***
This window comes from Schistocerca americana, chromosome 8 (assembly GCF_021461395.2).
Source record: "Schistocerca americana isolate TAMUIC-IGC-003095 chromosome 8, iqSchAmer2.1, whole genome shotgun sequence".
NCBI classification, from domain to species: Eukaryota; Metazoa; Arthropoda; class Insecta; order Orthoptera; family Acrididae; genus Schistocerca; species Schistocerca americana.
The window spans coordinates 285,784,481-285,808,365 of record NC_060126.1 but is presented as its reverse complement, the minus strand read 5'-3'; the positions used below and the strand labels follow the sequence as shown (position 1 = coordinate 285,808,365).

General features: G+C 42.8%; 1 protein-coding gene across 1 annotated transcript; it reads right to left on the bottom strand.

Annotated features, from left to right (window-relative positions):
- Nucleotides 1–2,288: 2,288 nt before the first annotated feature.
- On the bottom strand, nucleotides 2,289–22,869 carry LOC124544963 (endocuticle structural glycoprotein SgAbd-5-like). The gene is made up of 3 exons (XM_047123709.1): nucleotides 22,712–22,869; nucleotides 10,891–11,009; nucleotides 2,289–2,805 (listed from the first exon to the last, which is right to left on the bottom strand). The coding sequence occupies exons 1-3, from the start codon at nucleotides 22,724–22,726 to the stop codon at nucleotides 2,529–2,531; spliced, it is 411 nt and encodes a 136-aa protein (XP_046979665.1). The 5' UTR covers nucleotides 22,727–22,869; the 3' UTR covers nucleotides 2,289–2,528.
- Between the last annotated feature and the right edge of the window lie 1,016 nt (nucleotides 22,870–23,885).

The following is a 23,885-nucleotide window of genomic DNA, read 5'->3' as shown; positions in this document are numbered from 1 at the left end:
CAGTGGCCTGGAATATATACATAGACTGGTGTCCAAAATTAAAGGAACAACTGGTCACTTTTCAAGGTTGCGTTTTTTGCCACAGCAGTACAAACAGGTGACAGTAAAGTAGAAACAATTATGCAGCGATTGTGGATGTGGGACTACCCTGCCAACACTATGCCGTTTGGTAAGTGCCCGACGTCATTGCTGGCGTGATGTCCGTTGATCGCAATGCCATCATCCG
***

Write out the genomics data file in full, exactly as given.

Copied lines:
This window comes from Schistocerca americana, chromosome 8 (assembly GCF_021461395.2).
Source record: "Schistocerca americana isolate TAMUIC-IGC-003095 chromosome 8, iqSchAmer2.1, whole genome shotgun sequence".
NCBI classification, from domain to species: Eukaryota; Metazoa; Arthropoda; class Insecta; order Orthoptera; family Acrididae; genus Schistocerca; species Schistocerca americana.
The window spans coordinates 285,784,481-285,808,365 of record NC_060126.1 but is presented as its reverse complement, the minus strand read 5'-3'; the positions used below and the strand labels follow the sequence as shown (position 1 = coordinate 285,808,365).

General features: G+C 42.8%; 1 protein-coding gene across 1 annotated transcript; it reads right to left on the bottom strand.

Annotated features, from left to right (window-relative positions):
- Nucleotides 1–2,288: 2,288 nt before the first annotated feature.
- On the bottom strand, nucleotides 2,289–22,869 carry LOC124544963 (endocuticle structural glycoprotein SgAbd-5-like). The gene is made up of 3 exons (XM_047123709.1): nucleotides 22,712–22,869; nucleotides 10,891–11,009; nucleotides 2,289–2,805 (listed from the first exon to the last, which is right to left on the bottom strand). The coding sequence occupies exons 1-3, from the start codon at nucleotides 22,724–22,726 to the stop codon at nucleotides 2,529–2,531; spliced, it is 411 nt and encodes a 136-aa protein (XP_046979665.1). The 5' UTR covers nucleotides 22,727–22,869; the 3' UTR covers nucleotides 2,289–2,528.
- Between the last annotated feature and the right edge of the window lie 1,016 nt (nucleotides 22,870–23,885).

The following is a 23,885-nucleotide window of genomic DNA, read 5'->3' as shown; positions in this document are numbered from 1 at the left end:
CAGTGGCCTGGAATATATACATAGACTGGTGTCCAAAATTAAAGGAACAACTGGTCACTTTTCAAGGTTGCGTTTTTTGCCACAGCAGTACAAACAGGTGACAGTAAAGTAGAAACAATTATGCAGCGATTGTGGATGTGGGACTACCCTGCCAACACTATGCCGTTTGGTAAGTGCCCGACGTCATTGCTGGCGTGATGTCCGTTGATCGCAATGCCATCATCCG